Several students recently approached me about starting a morning Bible study once a week before school. Having been rather open in the past about my lack of enthusiasm for what typically passes as a Bible study these days, especially a student-led Bible study, I was happily surprised they asked me to help them establish the parameters of the study. While the inclination to read the Scriptures is good, a great many student-led Bible studies involve very little Bible and even less study. Two minutes are spent reading a chapter of a Pauline epistle, and thirty minutes are spent blindly guessing what it means. The chief qualifications of the study leader are an outgoing personality, and simply being the first person to think of it. Eagerness is equated with wisdom, which is simply the Christian manifestation of that modern tendency to assume the victims of a public tragedy have magically been transformed into policy experts.
I told the students looking to arrange the Bible study that the best Bible study I ever took part in was a small group of young men who gathered once a week and, at every convening, read the book of Jonah in its entirety. The study lasted four or five weeks, as I recall, and by the end the end of it, the book of Jonah opened up to me in a way few passages of Scripture ever had before. I will not claim this was anything other than the mysterious wisdom which typically attends repetition, and which is open to anyone who has seen through the delusions of novelty, excitement, and instability. After telling them this, my own students suggested their own Bible study commit to reading the Sermon on the Mount every week.
The study is to last half an hour, and the first twenty minutes are designated for Scripture reading. The last ten minutes are set apart for prayer, and anyone may pray, but anyone who wants to pray must commit to praying one week out, and then come to the study with a prayer already written. Students may simply read the same prayer every week, but extemporaneous prayer will not be allowed. The study is open to any young man in the sophomore class who wants to come, but attendees must make a commitment to come every week for the entire twelve-week study. In this way, attendance is not so much a personal preference, but a discipline. No time in the Bible study is sanctioned for private interpretation. At a young age, committing the Sermon on the Mount to memory is far more important than stating any opinion about it. Let an interpretation come only after much, much contemplation. Students are free to ask questions of the text, but they ought to ask those questions of the Lord in their own hearts as they pray.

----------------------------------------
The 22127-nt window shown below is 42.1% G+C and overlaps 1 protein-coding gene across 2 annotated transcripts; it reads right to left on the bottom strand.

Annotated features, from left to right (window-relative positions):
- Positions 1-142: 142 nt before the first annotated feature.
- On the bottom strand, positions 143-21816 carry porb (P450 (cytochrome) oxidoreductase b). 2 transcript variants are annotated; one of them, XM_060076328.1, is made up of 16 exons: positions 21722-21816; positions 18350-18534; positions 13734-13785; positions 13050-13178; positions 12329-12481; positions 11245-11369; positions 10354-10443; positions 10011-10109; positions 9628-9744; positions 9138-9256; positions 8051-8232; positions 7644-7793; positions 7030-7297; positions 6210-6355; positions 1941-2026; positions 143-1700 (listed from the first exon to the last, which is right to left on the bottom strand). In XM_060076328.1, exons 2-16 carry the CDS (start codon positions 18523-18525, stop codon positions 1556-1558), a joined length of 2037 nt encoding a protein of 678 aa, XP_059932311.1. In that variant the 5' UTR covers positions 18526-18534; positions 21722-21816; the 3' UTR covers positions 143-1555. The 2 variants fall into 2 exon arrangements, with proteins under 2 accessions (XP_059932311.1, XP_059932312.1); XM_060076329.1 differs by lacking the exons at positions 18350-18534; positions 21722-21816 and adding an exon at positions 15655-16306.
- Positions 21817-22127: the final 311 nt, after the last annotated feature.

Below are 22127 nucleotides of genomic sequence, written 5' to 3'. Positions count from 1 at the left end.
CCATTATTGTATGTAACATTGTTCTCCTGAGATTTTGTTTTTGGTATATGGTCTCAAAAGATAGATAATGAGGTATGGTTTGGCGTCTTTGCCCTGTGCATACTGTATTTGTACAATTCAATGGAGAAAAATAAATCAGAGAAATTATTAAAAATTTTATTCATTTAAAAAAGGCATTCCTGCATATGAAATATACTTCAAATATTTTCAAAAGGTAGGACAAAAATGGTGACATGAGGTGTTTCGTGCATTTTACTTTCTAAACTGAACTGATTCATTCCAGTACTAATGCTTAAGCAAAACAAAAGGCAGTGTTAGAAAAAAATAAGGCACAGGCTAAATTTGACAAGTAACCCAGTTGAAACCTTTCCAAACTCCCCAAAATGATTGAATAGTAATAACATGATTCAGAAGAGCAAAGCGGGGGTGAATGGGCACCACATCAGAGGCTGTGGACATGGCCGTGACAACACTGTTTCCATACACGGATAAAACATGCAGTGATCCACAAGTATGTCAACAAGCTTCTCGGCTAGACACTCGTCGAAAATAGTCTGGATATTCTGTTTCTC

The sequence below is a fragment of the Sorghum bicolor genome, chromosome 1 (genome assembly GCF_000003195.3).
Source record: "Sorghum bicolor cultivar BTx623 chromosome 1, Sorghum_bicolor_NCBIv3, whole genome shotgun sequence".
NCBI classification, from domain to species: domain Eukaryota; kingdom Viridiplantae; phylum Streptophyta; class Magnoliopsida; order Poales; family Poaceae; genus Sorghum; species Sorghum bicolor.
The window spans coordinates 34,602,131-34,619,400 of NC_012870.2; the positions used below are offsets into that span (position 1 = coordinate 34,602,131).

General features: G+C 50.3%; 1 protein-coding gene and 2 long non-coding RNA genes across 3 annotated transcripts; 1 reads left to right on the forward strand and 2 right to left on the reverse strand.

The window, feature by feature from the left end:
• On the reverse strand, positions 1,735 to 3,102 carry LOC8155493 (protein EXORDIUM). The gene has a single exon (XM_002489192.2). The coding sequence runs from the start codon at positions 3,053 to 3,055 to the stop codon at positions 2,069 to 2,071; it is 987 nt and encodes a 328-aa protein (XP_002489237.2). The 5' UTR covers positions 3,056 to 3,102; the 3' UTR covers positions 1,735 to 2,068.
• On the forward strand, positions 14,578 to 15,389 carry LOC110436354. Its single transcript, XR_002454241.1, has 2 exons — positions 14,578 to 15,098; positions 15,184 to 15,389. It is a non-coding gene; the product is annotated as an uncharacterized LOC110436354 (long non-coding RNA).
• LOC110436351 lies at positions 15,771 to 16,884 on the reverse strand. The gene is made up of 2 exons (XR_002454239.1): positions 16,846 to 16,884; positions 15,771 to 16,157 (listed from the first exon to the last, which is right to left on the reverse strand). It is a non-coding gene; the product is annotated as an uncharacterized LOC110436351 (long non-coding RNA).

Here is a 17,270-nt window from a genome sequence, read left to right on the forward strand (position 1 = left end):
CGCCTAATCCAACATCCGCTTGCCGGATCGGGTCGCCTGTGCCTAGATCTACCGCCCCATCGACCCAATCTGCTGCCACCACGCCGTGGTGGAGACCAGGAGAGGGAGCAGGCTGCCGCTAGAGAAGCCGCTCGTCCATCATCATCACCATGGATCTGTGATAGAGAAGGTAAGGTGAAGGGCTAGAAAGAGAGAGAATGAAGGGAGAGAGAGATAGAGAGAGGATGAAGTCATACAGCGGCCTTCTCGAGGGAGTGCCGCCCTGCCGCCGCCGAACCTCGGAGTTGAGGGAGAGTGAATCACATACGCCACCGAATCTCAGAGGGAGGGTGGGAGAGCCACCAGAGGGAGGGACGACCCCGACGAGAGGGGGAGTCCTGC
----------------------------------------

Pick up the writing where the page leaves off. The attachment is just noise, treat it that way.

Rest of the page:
The goal of such a Bible study is not to empower students or to grant them a feeling of possession or ownership of the text. Rather, the goal is to humble the students before the mysterious oracles of God and to bring them to contrition and silent, ready submission to the text. It is well known among the faculty of classical Christian schools that a great many students graduate with very little familiarity with Scripture. There is, of course, no small army of reasons for this, although the one I think germane to the subject of student-led Bible studies is that students are not habituated to respect the Scripture. It is one thing to tell students that the Scriptures are worthy of respect, but another thing to show what respect for a book looks like. We all know that Christ gives specific instructions on fasting to His followers; nonetheless, no one really wants to fast. So, too, merely explaining to students the doctrine of biblical infallibility does precious little, in itself, to inspire interest in Scripture. Practicing respect for Scripture looks a good bit like practicing respect for the veterans at the retirement home. You show up, you ask a simple question, and then you listen for a long time.